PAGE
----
Living a Called Life

He said: “Son of man, I am sending you to the Israelites, to a rebellious nation that has rebelled against me; they and their ancestors have been in revolt against me to this very day.  The people to whom I am sending you are obstinate and stubborn.  Say to them, ‘This is what the Sovereign Lord says.’  And whether they listen or fail to listen — for they are a rebellious people — they will know that a prophet has been among them.  And you, son of man, do not be afraid of them or their words.  Do not be afraid, though briers and thorns are all around you and you live among scorpions.  Do not be afraid of what they say or be terrified by them, though they are a rebellious people.  You must speak my words to them, whether they listen or fail to listen, for they are rebellious.  But you, son of man, listen to what I say to you. Do not rebel like that rebellious people; open your mouth and eat what I give you.”

  • Ezekiel 2:3-8

“I don’t want to be unkind, but I am sure there ought to be a lot more authority in the pulpit than there is now.  A preacher should reign from his pulpit as a king from his throne.  He should not reign by law nor by regulations and not by board meetings or man’s authority.  He ought to reign by moral ascendancy.
“When a man of God stands to speak, he ought to have the authority of God on him so that he makes the people responsible to listen to him.  When they will not listen to him, they are accountable to God for turning away from the divine Word. In place of that needed authority, we have tabby cats with their claws carefully trimmed in the seminary, so they can paw over the congregations and never scratch them at all.  They have had their claws trimmed and are just as soft and sweet as can be. …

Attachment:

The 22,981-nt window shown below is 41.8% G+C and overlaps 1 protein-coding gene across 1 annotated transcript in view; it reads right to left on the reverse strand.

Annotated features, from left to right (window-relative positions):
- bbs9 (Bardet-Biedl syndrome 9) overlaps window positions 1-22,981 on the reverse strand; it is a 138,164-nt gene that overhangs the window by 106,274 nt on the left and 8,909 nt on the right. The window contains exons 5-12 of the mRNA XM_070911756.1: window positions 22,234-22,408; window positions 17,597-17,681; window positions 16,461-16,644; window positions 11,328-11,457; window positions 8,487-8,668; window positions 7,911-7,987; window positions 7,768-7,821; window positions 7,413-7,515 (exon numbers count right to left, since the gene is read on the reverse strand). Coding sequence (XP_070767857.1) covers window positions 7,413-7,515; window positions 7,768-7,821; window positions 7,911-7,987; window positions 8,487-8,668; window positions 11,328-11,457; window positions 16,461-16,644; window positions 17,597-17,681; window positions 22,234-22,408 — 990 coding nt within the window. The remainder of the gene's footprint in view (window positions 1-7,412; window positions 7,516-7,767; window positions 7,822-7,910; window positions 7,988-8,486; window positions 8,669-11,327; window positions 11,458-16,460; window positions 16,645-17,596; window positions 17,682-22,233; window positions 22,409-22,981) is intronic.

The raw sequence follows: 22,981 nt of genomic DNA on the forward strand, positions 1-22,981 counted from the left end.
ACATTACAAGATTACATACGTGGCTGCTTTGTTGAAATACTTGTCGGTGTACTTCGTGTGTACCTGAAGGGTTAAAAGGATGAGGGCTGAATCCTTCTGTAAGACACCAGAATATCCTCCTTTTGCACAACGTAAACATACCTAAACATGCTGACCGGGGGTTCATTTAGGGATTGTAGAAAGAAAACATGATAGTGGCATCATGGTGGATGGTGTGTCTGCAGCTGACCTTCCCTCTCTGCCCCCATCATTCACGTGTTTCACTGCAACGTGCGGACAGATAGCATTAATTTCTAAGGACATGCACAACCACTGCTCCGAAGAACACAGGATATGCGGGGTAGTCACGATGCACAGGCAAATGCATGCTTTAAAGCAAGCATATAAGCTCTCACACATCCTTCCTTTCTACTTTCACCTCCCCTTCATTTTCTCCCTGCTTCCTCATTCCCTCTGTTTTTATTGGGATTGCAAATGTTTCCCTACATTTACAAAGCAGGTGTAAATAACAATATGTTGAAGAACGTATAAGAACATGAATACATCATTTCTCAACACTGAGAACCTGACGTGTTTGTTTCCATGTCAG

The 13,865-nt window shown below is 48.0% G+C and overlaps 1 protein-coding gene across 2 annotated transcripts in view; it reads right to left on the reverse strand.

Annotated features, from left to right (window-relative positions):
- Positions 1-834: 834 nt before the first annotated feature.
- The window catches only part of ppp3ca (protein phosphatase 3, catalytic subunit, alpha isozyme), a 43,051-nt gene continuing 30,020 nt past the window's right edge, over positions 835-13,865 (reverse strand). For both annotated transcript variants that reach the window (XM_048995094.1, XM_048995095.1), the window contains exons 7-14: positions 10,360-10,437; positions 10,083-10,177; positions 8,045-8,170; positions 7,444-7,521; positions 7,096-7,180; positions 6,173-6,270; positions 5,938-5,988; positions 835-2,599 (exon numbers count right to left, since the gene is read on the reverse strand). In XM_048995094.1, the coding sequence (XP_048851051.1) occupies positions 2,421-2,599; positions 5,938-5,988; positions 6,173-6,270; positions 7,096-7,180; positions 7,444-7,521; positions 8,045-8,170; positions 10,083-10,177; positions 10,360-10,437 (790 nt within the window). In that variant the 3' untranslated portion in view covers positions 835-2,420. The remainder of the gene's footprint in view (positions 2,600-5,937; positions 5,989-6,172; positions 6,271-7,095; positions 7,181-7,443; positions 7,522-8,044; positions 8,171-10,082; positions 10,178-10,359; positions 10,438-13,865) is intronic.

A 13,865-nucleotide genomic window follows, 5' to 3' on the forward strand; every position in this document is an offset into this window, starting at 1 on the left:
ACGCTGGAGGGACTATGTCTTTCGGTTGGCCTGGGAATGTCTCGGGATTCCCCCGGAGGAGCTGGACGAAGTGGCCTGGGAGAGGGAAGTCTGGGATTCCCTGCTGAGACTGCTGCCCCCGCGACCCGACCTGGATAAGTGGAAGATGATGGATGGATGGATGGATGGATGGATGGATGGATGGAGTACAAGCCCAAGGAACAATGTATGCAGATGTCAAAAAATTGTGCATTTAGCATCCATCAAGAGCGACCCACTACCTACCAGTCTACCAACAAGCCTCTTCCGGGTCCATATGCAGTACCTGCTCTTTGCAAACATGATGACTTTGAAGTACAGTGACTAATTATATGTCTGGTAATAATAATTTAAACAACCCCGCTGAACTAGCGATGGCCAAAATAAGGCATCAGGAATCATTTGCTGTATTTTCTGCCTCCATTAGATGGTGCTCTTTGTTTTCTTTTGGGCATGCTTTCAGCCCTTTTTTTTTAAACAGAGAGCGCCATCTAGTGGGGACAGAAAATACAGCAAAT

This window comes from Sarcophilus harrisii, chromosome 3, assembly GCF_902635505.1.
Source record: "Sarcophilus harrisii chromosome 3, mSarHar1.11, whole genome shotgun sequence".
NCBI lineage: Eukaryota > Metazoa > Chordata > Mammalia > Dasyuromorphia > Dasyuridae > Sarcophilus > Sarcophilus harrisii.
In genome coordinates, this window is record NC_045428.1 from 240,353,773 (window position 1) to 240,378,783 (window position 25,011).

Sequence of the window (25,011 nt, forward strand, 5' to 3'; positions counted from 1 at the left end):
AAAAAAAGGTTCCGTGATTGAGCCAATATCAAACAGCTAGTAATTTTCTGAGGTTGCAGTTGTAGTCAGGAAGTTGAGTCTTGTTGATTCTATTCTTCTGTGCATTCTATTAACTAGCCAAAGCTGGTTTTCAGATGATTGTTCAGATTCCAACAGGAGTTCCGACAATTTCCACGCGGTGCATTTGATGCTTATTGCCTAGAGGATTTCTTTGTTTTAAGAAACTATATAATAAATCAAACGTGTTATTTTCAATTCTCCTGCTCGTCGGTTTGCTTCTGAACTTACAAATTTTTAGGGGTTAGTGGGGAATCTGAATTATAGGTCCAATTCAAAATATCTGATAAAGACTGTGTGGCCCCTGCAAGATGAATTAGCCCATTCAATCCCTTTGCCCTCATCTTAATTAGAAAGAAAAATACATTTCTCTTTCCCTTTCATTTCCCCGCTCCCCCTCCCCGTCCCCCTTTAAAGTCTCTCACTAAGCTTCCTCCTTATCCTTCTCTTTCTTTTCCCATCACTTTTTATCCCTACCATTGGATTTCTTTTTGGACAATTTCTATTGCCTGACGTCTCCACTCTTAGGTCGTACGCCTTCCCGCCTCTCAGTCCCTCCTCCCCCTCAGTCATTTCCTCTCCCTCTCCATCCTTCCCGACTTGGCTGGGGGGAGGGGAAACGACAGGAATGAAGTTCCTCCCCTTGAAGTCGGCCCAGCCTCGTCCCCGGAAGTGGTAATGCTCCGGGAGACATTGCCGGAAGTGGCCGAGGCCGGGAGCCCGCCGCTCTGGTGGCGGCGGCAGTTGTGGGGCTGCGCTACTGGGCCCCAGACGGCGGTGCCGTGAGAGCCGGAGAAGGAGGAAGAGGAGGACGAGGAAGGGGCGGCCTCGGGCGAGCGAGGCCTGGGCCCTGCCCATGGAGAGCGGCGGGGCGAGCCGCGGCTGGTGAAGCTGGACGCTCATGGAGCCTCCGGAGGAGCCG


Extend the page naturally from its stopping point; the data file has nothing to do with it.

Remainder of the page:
“I believe in the authority of God, and I believe if a man doesn’t have it, he should go away and pray and wait until he gets the authority and then stand up to speak even if he has to begin on a soapbox on a street corner.  Go to a rescue mission and preach with authority!  They had it in those days – when they stood up, there was authority!”

  • A. W. Tozer, The Counselor

I have news that many of you may find shocking.

Preachers and pastors are human.

Shocking!!  I know!!  Right?!

Yet, we put preachers on a pedestal.  Rev. Tozer calls for “moral ascendancy.”  Wow!  Is it possible?  In Rev. Tozer’s day (1897-1963), it may have been easier to hide the little sins behind closed doors.  These days, the nobodies of this world might do that, but someone who is revered by others and is put on a pedestal, there are plenty of people with video capability on their phones who would want nothing better than the kick the pedestal from beneath them.

Then you might hear yourself saying, “Say it ain’t so, Joe!”

For those that want to know the origin of that phrase, “Shoeless” Joe Jackson was one of the greatest baseball players of all time, but you will not find him in the Hall of Fame.  Joe Jackson was a member of the infamous “Black Sox” team in the 1919 World Series in baseball.  Eight members of the Chicago White Sox fixed the outcome of the World Series, throwing the series and allowing the Cincinnati Reds the World Series.  Cincinnati was a team filled with journeymen players, no stars except for center fielder, Edd Roush, while the White Sox was a team of stars, a juggernaut of star players, many fresh back from serving in the military in World War I.  Some crooked gamblers made a fortune on the fix.  After that year, Kenesaw Mountain Landis became the first commissioner of baseball.